Old World sand flies
New World sand flies
a large order of insects having a single pair of wings and sucking or piercing mouths
the one that has longest breathing tube
the one that has no breathing tube
The one that has medium breathing tube
a tube running from the liquid in a vessel to a lower level outside the vessel so that atmospheric pressure forces the liquid through the tube
1. Scaled wings have sensors to feel air current
2. Eyes can see infra red, able to detect warm bodies
3. Maxillae can detect CO2
4. Male's antennae are more hairy than female's
the part of mouth that tears the food into smaller pieces
eggs of _____ (with floaters）
eggs of ______ (black individual)
eggs of _______ (in rafts)
Proboscis and body on one axis
abdomen tip blunt
In arthropods, the modification of the exoskeleton for the reception of environmental information. Can be a single unit on antenna, in which a pair of neurons hide under this structure. Depending on types of molecules, signals generated by sensors can vary.
** mosquitoes don't like people that sweating too much. Prefer female with smelly feet.
** proboscis prefer sweet to bitter
** female prefer higher CO2 concentration when feeding on blood
Arthropod-borne viruses disease
a family of arboviruses carried by arthropods; may cause Eastern equine encephalitis
a family of arboviruses carried by arthropods; may cause dengue fever; Yellow Fever, West Nile fever, St. Louis encephalitis
a large family of arboviruses that affect a wide range of hosts (mainly vertebrates and arthropods)l cause hemorrhagic fever
A disease that can be transmitted between animals and humans
Eastern equine encephalitis
A rare illness in humans, and only a few cases are reported in the United States each year. Most cases occur in the Atlantic and Gulf Coast states, also It is focuses east of the Mississippi, in rivers swamps and marshes. Most persons infected have no apparent illness. Severe cases of EEE (involving encephalitis) begin with the sudden onset of headache, high fever, chills, and vomiting. The illness may then rapidly progress into disorientation, seizures, or coma.
reservoir birds, and dead end hosts horses and humans.
Caused by Togovirus; Vector: Aedes
Western equine encephalitis
Normally a bird infection, with no apparent symptoms, but it can be acquired by other hosts. Horses are particularly susceptible, with a high rate of mortality. Humans also can be infected, but not commonly fatal though sever in children. In adults it results in fever and drowsiness; hence sometimes called sleeping sickness. Rarely, following a coma, a person may have reduced physical capabilities. Togovirus disease; Culex the main vector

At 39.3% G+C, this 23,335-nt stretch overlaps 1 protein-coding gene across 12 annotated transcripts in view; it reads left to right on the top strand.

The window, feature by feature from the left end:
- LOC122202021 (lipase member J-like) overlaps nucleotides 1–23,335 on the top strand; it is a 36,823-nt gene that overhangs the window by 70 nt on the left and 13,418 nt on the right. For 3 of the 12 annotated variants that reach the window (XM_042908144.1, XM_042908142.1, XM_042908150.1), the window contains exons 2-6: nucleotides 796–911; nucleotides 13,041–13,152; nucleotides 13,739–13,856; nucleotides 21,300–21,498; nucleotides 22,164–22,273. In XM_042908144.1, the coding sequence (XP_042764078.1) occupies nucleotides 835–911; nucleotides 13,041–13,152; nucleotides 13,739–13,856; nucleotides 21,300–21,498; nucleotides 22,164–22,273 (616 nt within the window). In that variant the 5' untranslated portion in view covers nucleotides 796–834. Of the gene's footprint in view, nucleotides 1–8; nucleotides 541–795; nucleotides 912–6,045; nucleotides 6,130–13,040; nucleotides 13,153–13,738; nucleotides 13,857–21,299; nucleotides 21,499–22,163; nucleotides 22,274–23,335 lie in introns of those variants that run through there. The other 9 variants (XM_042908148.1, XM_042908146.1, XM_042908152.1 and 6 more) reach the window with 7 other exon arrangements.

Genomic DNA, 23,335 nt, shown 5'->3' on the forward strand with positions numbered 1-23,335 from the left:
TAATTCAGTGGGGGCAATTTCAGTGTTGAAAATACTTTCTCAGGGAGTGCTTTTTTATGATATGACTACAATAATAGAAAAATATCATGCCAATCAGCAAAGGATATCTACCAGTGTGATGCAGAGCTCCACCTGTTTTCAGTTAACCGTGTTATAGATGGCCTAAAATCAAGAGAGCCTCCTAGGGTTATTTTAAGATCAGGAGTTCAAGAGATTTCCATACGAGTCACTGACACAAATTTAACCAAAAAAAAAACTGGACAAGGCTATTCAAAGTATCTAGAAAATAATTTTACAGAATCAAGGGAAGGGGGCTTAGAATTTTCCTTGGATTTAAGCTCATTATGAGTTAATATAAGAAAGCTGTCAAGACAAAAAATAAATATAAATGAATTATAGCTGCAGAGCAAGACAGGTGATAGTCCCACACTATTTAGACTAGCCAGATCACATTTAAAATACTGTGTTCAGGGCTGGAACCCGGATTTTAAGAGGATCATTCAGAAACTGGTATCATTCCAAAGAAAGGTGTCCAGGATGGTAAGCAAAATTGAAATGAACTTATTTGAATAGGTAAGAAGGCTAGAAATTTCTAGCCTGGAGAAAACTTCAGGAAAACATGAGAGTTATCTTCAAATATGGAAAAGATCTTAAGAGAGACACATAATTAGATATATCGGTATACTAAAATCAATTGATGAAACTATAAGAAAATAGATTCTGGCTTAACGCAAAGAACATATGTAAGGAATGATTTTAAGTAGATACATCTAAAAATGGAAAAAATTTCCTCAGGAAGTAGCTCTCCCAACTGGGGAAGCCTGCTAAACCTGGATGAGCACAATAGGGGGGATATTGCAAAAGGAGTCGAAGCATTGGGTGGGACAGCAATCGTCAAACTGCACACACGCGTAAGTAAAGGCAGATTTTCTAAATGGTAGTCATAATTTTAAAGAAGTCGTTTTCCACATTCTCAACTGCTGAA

St. Louis encephalitis
SLEV, a Culex mosquito borne Flavivirus disease. Most persons infected with SLEV have no apparent illness. Initial symptoms of those who become ill include fever, headache, nausea, vomiting, and tiredness. Severe neuroinvasive disease (often involving encephalitis) occurs more commonly in older adults. In rare cases, long-term disability or death can result
La Crosse (LAC) encephalitis
Most cases of LACV disease occur in the upper Midwestern and mid-Atlantic and southeastern states. Many people infected with LACV have no apparent symptoms. Among people who become ill, initial symptoms include fever, headache, nausea, vomiting, and tiredness. Some of those who become ill develop severe neuroinvasive disease . Severe LACV disease often involves encephalitis and can include seizures, coma, and paralysis. Severe disease occurs most often in children under the age of 16. In rare cases, long-term disability or death can result from encephalitis.
West Nile Virus
a type of virus known as a flavivirus. virus is spread when a mosquito bites an infected bird and then bites a person.
Mosquitos carry the highest amounts of virus in the early fall, which is why the rate of the disease increases in late August to early September. The risk of disease decreases as the weather becomes colder and mosquitos die off.
most people do not know they've been exposed. Few people develop severe disease or even notice any symptoms at all.
Mild, flu-like illness is often called West Nile fever. More severe forms of disease, which can be life threatening, may be called West Nile encephalitis or West Nile meningitis, depending on what part of the body is affected.
Risk factors for developing a more severe form include:
* Conditions that weaken the immune system, such as HIV, organ transplants, and recent chemotherapy
* Older age
virus may also be spread through blood transfusions and organ transplants. It is possible for an infected mother to spread the virus to her child through breast milk.
Vector: Culex and Aedes
Viral Hemorrhagic Fevers
Severe multisystem syndrome
Vascular system damage
Body looses ability to regulate itself
the major vector of Yellow Fever and Dengue
A Flavivirus disease transmitted by Aedes aegyptii, caused by DENV 1-4. Also called breakbone fever and epidemic hemorrhagic fever.
Two types: (depending on exposure history)
- Dengue Hemorrhagic Fever
Symptoms: Fever, severe headaches, pains in muscles and joints; recovery is rapid.
A hemorrhagic complication occurs occasionally, condition ranges from a rash and mottled skin to severe hemorrhaging in the lungs, digestive tract, and skin
Asian tiger mosquito, major vector of Dengue and Yellow Fever
now confined to tropical & near-tropical areas; mosquitoes are the vectors; symptoms - high fever w/ aches & vomiting; can color eyes and skin yellow (jaundice).
3 to 6 days
-15% of patients
-Body systems affected
-Death within10 to 14 days